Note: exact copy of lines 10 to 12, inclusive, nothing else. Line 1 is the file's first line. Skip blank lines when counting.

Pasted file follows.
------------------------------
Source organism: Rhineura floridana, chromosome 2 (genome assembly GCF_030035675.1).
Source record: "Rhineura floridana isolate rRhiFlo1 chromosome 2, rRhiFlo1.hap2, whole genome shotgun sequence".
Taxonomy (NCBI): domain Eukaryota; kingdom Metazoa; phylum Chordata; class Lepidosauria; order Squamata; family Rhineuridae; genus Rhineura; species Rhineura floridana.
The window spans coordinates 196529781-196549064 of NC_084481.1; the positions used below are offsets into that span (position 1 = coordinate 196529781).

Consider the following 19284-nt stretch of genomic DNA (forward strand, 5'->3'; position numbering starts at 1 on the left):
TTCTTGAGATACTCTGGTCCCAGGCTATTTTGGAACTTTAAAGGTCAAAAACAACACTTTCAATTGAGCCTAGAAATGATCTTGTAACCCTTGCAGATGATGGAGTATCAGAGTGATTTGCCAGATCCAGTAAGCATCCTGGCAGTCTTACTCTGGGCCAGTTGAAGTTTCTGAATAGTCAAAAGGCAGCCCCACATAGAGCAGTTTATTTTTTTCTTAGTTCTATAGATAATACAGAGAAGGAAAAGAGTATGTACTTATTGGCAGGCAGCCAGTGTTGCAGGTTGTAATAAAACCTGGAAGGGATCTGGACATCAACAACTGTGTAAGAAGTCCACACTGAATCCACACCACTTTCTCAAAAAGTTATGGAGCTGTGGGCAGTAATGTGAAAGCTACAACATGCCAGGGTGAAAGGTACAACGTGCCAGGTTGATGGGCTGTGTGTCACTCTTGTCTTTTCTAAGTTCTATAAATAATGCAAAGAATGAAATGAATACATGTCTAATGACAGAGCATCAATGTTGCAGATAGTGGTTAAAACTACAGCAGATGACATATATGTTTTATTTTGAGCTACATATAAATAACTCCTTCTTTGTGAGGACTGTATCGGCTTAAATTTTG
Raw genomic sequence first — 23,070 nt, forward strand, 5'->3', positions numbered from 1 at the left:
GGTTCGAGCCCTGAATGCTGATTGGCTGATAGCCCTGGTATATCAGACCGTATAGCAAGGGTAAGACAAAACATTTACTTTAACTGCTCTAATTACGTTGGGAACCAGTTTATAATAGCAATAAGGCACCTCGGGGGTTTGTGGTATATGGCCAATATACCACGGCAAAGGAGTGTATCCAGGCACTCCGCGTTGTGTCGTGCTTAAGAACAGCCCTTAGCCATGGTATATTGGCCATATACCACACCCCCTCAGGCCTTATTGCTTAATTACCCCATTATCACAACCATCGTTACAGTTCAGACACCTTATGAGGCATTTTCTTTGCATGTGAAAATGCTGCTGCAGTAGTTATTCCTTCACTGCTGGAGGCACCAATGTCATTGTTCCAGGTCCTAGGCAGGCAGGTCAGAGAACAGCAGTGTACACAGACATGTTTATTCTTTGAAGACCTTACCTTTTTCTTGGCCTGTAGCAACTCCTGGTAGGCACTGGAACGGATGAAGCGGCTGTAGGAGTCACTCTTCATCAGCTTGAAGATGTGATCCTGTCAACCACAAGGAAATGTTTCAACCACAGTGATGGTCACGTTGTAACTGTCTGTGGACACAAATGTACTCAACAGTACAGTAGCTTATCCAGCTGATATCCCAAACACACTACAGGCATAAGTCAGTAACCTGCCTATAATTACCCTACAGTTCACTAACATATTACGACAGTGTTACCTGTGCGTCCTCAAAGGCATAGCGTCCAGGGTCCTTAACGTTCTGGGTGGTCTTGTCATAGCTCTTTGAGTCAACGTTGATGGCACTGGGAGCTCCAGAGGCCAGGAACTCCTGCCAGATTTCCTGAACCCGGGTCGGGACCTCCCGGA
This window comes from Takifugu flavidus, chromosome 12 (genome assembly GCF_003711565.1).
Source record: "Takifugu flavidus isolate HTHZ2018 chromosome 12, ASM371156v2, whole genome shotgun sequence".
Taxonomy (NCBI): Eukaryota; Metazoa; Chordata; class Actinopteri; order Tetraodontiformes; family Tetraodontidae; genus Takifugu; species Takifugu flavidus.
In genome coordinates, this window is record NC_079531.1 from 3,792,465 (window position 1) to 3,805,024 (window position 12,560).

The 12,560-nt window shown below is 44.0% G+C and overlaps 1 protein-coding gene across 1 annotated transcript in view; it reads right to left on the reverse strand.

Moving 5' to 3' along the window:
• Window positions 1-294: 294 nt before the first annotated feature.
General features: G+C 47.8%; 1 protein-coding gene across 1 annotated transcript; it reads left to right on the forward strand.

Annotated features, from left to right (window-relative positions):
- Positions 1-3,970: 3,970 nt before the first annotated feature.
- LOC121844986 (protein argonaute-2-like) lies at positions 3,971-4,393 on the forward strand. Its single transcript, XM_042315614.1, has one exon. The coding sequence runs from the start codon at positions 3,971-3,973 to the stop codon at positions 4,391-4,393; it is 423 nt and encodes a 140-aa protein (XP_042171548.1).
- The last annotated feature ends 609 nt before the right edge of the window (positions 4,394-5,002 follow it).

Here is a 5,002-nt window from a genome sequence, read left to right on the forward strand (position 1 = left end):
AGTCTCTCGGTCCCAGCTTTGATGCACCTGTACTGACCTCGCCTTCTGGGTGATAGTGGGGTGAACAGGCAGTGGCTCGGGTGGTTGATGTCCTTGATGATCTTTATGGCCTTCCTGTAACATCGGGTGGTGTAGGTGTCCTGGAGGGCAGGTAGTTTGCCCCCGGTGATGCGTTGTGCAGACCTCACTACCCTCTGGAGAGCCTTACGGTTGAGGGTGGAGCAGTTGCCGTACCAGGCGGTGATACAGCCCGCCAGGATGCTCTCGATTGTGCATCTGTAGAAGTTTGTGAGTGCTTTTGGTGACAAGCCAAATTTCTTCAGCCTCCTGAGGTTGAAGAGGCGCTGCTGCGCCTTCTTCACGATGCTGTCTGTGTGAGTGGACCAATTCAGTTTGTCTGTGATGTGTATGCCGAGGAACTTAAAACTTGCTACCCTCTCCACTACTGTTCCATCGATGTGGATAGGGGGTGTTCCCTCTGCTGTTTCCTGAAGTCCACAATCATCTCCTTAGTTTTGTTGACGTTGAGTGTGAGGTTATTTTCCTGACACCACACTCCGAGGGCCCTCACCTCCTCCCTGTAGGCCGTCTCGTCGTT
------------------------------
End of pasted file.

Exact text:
Source record: "Takifugu flavidus isolate HTHZ2018 chromosome 12, ASM371156v2, whole genome shotgun sequence".
Taxonomy (NCBI): Eukaryota; Metazoa; Chordata; class Actinopteri; order Tetraodontiformes; family Tetraodontidae; genus Takifugu; species Takifugu flavidus.
In genome coordinates, this window is record NC_079531.1 from 3,792,465 (window position 1) to 3,805,024 (window position 12,560).